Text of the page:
Let’s start by clearing one thing up: Cod tongues aren’t actually made from the tongue of cod. We're not even sure if cods have tongues. So if it’s not the tongue, why call it that and what is it? We have no answer for the first question, but the answer to the second is that it’s actually a small muscle cut from the back of the fish’s neck. The usual preparation is to bread and fry them into golden treats that are most often served as appetizers. Cod tongue has been around for a century, but has only recently been treated more of a delicacy thanks to over-fishing of cod in the 1990s which led to the fish nearly becoming extinct. You can still get cod tongue now, but it will cost you more because it’s not as readily available.

4 Make Cream Soda Pink

via theloop.ca

When you picture cream soda in your mind, you probably picture a clear bubbly liquid that’s sweetly carbonated. Pink is probably not the first color that you imagine, but that’s just what color it is when you order cream soda in Canada. Crush, the company that makes it, is actually an US company, but their pink cream soda is only available in Canada. Oddly, there are two provinces in Canada that don’t offer the pink colored soda, favoring the clear one instead. But pink is the proper cream soda color for the rest of the country.

3 Enjoy Pizza Sushi

via Toronto Star

Traditional sushi is, of course, not originally from Canada. It’s Japanese, and they have perfected the art of making it. However, you’ve never seen sushi like the kind the they eat in Canada. First they deep-fry a rice patty that is roughly the size of a hamburger bun so that the outside is crispy and the inside is soft and chewy. Then toppings are added, and those almost always include raw tuna or salmon or both, if you’re really adventurous. Top that with a spicy mayo or a Wasabi aioli and any other ingredients you would typically see in sushi. Then slice your pizza sushi like you would, well, a pizza, and enjoy this unique treat!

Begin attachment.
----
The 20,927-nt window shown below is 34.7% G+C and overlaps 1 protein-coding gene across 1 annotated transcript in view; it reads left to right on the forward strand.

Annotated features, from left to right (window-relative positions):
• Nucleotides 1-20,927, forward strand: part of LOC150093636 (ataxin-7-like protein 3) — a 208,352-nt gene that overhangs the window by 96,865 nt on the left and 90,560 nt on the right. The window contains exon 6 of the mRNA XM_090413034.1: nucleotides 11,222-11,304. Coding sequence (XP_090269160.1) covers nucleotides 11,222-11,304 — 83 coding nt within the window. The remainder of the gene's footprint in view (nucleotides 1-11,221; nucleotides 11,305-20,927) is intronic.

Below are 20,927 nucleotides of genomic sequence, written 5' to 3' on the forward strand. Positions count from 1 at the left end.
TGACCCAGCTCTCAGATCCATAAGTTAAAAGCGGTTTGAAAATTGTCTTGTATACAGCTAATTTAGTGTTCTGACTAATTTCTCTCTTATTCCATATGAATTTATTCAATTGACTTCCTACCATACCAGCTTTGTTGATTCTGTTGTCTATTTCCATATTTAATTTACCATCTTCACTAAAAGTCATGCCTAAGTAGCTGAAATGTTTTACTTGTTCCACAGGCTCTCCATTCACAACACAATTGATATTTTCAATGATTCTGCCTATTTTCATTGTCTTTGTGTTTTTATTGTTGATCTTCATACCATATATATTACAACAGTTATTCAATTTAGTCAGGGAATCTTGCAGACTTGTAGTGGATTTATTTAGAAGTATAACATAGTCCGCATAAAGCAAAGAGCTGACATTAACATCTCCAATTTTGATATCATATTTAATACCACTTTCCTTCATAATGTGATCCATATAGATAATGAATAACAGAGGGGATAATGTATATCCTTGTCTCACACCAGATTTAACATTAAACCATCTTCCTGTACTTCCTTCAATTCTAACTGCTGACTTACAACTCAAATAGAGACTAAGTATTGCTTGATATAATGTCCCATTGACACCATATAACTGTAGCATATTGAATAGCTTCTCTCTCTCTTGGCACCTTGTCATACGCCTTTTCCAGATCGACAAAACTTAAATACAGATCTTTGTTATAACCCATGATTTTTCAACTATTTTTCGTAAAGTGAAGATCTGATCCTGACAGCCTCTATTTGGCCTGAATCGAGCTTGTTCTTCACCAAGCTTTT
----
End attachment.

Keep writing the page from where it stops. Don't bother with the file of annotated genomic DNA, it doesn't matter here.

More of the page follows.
2 Enjoy Pink Lokum Called "Big Turk"

via nutreaunnino.com

“Big Turk” is one of the most unique candy bars on the market in Canada. Its base is Pink Lokum. While you may have remembered the candy’s name if you’ve read C.S. Lewis’s “The Lion, The Witch, and The Wardrobe,” you’re likely still not sure what it is if you’re from the US. Turkish Delight is a combination of fruit juice, gelatin, food color, and corn syrup. The “Big Turk” is pink lokum with a thin layer of chocolate coating on it so the final result is a berry-flavored bar with a little bit of chocolate. Even its maker Nestle says that’s an acquired taste, but for those who have it, there’s just no substitute for the Big Turk.

1 Chew Soap-Flavored Gum

via Deskgram

The soap-sucking scene from “A Christmas Story” is likely playing in your head right now as you read that there even is such a thing as soap-flavored gum. Oh there is, and Canada owns it. It’s called Thrills, and it’s actually gum that’s flavored with rose water, but the result seems to taste like soap to a lot of people. Thrills got so much feedback on the taste that instead of changing the formula, they decided to run with it. Now they proudly say, “It still tastes like soap!” on the front of every pack of gum. While it likely turns a lot of people away, it must be a selling point for some since Thrills soap-flavored gum has been around since the 1950s.